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    Ryan Miller stopped 41 shots for his 42nd career shutout as the Anaheim Ducks beat the Dallas Stars 2-0 Wednesday night for their fourth straight win. Ryan Getzlaf scored short-handed and Hampus Lindholm had a power-play goal for the Ducks, who are on their longest unbeaten stretch of the season and took sole possession of third place in the Pacific Division. It was Miller's third shutout of the season. Ben Bishop made 15 saves for the Stars, who have lost two straight and three of four. Lindholm gave the Ducks a 1-0 lead with 6:45 left in the first, barreling in to bury the rebound of Getzlaf's shot into an open net for his third power-play goal of the season. It was Lindholm's 38th career goal, breaking a tie with Fredrik Olausson for fifth place in franchise history for the most by a defenseman. The Ducks entered the game tied with the Los Angeles Kings for third place in the Pacific Division, and the Stars are in third in the Central Division. Not surprisingly, there was playoff intensity and caginess at the start. The Ducks went into the power play with two shots on goal and got two in eight seconds with the man-advantage, their only four shots in the period. The Ducks made it 2-0 at 4:28 of the third, following a successful kill of 1:56 of 5-on-3 play after Getzlaf and Josh Manson each took delay-of-game penalties following a slashing call on Cam Fowler. Getzlaf left the penalty box and was on the receiving end of a long pass from Francois Beauchemin. Bishop came out of his crease to play the puck but Getzlaf chipped it over him before the goaltender could knock it away. The Ducks' captain then composed himself and scored into an open goal for his 11th multi-point game. NOTES: Stars C Martin Hanzal left after the first period and did not return with a lower-body injury. ... The Ducks have won four in a row at home against the Stars. Anaheim hosts Dallas on April 7 to close out the regular season. ... Kari Lehtonen will start in goal for the Stars against the Kings in the second game of a back-to-back on Thursday night. UP NEXT Stars: Visit the Kings on Thursday night. Ducks: Visit the Arizona Coyotes on Saturday night. ___ More AP NHL coverage: https://apnews.com/tag/NHLhockey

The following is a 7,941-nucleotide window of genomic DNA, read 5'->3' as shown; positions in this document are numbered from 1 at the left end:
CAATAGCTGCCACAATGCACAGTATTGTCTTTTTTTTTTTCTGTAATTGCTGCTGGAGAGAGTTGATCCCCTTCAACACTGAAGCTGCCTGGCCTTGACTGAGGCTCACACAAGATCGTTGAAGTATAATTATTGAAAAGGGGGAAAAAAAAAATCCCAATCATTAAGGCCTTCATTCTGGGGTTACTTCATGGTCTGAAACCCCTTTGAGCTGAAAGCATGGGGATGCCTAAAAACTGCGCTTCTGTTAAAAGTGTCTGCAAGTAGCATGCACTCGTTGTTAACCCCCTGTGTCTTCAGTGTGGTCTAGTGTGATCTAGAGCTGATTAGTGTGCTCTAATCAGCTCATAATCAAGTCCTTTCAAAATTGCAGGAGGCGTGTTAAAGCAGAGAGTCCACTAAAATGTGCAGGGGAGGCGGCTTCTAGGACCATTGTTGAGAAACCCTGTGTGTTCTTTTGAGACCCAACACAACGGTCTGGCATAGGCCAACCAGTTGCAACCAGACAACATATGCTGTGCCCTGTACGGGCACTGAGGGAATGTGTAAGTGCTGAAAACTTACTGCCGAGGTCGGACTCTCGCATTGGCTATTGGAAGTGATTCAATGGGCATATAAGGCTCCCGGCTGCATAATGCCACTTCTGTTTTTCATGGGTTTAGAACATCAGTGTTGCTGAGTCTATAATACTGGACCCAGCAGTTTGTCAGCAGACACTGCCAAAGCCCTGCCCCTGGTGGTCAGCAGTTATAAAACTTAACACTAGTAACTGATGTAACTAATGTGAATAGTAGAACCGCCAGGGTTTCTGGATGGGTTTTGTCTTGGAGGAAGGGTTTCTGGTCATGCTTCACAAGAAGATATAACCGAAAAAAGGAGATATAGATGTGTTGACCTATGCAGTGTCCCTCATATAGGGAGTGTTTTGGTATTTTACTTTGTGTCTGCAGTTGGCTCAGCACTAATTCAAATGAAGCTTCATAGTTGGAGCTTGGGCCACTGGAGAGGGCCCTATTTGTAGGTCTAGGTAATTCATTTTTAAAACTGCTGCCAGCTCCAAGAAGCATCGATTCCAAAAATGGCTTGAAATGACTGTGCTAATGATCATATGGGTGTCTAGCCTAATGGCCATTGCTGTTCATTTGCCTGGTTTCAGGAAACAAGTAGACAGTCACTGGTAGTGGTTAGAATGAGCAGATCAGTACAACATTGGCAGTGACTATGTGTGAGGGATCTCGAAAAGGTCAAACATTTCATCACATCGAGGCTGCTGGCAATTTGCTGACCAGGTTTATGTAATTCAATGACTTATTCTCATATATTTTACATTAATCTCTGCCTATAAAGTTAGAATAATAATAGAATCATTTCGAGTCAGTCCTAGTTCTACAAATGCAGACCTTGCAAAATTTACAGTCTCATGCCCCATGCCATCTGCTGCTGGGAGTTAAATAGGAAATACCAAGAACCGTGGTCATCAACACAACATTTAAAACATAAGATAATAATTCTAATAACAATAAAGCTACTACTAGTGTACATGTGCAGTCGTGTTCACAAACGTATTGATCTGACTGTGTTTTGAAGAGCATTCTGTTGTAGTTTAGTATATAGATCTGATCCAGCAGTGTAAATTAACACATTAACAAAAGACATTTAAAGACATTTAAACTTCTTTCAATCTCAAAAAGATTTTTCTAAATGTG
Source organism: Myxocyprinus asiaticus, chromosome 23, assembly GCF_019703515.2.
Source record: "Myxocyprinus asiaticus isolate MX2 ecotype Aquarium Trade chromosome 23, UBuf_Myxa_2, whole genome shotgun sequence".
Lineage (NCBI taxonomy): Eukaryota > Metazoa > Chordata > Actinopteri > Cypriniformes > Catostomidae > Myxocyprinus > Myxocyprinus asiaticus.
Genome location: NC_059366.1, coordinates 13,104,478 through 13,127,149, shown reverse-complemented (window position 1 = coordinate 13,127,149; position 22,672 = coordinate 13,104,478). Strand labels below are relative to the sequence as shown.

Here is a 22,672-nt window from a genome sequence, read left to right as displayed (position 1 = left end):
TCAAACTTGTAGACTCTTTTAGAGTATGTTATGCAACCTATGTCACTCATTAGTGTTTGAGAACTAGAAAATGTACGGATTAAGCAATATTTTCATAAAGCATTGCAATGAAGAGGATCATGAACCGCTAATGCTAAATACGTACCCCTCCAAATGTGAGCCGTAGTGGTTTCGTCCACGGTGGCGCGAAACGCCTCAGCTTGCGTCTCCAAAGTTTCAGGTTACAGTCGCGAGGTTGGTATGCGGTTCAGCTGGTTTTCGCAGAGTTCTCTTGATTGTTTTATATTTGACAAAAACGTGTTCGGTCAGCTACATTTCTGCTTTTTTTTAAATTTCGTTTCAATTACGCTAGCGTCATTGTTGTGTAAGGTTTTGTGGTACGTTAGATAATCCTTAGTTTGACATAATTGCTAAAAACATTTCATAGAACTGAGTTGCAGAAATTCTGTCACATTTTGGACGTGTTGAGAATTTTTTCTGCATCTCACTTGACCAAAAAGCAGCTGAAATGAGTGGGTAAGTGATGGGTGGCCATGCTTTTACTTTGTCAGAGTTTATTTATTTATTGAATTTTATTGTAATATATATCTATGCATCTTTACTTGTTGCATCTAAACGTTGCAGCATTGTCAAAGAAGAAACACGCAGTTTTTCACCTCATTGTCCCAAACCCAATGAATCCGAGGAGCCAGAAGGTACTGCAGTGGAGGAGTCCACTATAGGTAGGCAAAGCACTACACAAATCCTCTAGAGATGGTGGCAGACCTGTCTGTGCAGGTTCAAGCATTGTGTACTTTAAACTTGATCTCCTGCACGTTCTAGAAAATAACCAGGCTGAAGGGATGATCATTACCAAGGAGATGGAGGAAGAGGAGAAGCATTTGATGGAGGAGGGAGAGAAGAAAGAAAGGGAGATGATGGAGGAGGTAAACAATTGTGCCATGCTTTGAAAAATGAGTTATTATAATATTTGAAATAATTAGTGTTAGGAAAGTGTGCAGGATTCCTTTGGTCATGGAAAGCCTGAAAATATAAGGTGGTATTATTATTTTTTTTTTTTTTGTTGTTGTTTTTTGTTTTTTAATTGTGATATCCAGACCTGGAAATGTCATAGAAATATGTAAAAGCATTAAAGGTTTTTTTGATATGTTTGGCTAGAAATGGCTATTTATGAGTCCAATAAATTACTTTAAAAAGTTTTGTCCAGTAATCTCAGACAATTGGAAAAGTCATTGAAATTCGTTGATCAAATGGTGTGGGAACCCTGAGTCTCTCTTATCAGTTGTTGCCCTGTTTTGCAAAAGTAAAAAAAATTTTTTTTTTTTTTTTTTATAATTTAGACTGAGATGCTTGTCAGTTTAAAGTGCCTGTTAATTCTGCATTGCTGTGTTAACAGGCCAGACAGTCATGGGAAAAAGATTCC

• Foreign leaders are looking to cultivate stronger ties with U.S. governors and mayors, an interest that will be on display at this weekend's meeting of the National Governors Association. When Australian Prime Minister Malcolm Turnbull arrives in Washington to meet with President Donald Trump, he won't be traveling solo. Turnbull is bringing the most senior Australian political and business delegation ever to visit the United States in a trip aimed at building stronger relationships with America's governors. The outreach comes as U.S. governors and mayors have engaged more closely with foreign leaders in the age of Trump's 'America First' policies on climate change and trade. Canadian Prime Minister Justin Trudeau's recent trip to the U.S. included stops in Illinois and California to meet with state and local leaders.